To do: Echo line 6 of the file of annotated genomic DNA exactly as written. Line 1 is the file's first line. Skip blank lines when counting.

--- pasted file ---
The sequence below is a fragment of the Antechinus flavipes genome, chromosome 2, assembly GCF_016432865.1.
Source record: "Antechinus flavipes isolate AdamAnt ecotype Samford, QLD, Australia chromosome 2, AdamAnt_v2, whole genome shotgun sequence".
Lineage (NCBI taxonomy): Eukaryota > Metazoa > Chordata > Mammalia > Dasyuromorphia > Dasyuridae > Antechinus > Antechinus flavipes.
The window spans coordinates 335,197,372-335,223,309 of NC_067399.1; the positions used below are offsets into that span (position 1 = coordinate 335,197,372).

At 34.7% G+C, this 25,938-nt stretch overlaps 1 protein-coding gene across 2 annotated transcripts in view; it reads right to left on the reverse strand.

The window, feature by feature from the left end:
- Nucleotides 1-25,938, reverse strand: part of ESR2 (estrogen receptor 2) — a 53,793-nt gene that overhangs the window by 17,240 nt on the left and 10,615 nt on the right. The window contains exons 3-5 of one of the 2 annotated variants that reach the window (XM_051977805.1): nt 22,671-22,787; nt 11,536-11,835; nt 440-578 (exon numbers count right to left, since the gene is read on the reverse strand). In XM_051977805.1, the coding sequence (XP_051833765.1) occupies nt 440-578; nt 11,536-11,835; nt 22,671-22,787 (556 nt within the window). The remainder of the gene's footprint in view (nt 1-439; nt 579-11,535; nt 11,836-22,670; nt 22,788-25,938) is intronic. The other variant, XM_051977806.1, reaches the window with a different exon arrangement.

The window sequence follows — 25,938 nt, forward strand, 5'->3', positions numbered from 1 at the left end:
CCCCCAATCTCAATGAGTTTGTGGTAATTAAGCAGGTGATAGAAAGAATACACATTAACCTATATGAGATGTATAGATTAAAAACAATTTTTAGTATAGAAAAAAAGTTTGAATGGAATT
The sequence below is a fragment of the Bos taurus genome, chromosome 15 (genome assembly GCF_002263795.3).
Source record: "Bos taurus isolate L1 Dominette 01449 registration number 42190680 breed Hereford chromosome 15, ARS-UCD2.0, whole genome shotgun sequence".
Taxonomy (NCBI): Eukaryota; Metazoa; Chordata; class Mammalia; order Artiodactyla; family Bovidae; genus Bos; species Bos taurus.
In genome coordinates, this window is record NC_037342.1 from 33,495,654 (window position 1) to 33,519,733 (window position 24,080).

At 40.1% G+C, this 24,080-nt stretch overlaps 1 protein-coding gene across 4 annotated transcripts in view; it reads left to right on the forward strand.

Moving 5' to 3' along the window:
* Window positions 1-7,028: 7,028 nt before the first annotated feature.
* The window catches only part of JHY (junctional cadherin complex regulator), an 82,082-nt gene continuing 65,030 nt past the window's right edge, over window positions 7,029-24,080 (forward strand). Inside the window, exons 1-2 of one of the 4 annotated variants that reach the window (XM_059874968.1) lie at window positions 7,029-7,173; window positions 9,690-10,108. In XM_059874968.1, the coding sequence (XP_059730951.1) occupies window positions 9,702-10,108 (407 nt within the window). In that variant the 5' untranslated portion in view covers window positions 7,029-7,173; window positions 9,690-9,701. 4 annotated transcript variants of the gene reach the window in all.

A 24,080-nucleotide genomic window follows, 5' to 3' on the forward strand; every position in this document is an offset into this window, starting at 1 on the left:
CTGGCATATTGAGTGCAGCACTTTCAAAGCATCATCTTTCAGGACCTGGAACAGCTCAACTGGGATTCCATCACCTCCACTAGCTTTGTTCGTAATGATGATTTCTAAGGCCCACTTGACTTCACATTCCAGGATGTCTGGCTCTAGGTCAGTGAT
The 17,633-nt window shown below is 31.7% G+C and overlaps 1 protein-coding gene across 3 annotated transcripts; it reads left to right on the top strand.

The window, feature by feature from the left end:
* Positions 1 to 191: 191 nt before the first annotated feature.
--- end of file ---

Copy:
The window, feature by feature from the left end: